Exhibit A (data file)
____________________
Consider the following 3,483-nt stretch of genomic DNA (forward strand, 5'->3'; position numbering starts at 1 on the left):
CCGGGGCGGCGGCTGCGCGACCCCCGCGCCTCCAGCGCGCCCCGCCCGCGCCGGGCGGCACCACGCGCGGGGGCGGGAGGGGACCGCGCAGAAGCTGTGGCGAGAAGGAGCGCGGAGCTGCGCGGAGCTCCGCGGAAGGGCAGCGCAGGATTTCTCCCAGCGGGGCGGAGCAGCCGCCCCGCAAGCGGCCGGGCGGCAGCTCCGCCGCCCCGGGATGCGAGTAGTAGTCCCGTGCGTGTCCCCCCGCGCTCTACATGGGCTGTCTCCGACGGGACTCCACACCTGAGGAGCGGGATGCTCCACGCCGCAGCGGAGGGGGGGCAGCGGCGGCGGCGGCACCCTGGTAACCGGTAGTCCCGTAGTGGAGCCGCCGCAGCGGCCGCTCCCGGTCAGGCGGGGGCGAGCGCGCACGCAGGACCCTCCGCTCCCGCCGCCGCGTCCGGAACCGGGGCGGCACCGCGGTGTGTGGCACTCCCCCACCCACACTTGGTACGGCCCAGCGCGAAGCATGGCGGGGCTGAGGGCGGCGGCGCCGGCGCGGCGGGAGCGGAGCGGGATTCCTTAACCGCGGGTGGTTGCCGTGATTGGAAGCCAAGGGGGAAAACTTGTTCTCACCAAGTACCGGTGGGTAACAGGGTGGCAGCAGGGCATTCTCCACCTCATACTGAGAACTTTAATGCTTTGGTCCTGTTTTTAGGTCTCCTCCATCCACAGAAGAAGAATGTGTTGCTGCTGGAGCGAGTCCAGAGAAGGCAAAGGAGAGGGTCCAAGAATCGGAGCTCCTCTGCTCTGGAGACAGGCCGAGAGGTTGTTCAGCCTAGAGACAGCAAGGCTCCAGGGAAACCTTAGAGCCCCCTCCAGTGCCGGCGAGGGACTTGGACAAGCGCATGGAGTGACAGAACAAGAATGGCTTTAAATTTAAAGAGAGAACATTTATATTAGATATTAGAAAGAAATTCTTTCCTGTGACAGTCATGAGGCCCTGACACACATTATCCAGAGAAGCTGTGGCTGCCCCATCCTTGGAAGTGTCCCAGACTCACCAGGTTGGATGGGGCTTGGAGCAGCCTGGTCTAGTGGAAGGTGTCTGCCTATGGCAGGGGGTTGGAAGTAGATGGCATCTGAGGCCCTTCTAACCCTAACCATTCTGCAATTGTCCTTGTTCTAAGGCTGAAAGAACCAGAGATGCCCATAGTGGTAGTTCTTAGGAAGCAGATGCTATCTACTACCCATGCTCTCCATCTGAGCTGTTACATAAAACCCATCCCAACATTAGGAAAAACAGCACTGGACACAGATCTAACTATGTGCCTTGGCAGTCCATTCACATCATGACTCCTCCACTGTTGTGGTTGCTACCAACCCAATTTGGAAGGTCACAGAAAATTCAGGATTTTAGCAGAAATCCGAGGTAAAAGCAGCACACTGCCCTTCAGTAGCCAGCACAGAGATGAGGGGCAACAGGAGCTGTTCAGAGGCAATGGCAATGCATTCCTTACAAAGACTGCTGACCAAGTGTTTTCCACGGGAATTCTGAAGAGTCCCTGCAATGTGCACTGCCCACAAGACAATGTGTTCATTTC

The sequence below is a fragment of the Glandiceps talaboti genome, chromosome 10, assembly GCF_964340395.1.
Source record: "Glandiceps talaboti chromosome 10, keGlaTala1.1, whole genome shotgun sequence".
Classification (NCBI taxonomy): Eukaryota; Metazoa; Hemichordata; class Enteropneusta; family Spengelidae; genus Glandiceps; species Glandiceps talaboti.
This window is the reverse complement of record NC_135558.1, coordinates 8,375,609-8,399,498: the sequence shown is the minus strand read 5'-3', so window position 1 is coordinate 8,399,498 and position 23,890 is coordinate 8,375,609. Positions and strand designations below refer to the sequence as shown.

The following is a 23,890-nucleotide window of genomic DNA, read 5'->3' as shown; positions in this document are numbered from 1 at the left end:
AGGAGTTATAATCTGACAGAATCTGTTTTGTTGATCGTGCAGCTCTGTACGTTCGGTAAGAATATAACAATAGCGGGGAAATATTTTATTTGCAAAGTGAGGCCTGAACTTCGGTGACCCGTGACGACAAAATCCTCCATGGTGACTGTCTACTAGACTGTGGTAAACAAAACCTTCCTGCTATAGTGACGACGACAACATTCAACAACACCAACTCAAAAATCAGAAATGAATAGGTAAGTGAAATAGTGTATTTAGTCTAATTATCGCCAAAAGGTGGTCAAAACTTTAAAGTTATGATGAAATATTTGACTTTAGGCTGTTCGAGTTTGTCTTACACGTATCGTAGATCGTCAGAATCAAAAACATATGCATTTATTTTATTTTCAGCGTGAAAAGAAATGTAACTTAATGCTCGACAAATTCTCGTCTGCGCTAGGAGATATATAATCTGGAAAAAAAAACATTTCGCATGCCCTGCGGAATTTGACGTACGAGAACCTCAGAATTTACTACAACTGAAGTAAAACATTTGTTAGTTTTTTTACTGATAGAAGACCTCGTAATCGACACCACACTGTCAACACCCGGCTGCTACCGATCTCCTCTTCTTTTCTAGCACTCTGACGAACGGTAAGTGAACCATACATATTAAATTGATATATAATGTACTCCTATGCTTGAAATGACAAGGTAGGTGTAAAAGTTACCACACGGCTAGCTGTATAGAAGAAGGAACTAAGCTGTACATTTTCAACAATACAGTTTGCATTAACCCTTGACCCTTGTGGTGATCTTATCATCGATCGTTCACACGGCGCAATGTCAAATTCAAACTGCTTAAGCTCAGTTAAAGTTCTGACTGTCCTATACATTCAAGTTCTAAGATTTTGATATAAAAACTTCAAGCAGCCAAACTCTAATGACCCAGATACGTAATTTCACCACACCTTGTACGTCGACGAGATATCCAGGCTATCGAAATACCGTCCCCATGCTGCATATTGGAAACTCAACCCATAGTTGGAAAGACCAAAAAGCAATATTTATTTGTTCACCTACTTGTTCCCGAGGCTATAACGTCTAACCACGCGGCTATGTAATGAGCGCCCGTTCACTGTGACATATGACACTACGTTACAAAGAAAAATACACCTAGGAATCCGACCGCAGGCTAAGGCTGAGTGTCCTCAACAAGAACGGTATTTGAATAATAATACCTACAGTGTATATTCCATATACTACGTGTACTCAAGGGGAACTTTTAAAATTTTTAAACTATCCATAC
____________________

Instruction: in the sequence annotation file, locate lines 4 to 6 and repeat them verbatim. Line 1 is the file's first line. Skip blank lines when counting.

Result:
Source record: "Glandiceps talaboti chromosome 10, keGlaTala1.1, whole genome shotgun sequence".
Classification (NCBI taxonomy): Eukaryota; Metazoa; Hemichordata; class Enteropneusta; family Spengelidae; genus Glandiceps; species Glandiceps talaboti.
This window is the reverse complement of record NC_135558.1, coordinates 8,375,609-8,399,498: the sequence shown is the minus strand read 5'-3', so window position 1 is coordinate 8,399,498 and position 23,890 is coordinate 8,375,609. Positions and strand designations below refer to the sequence as shown.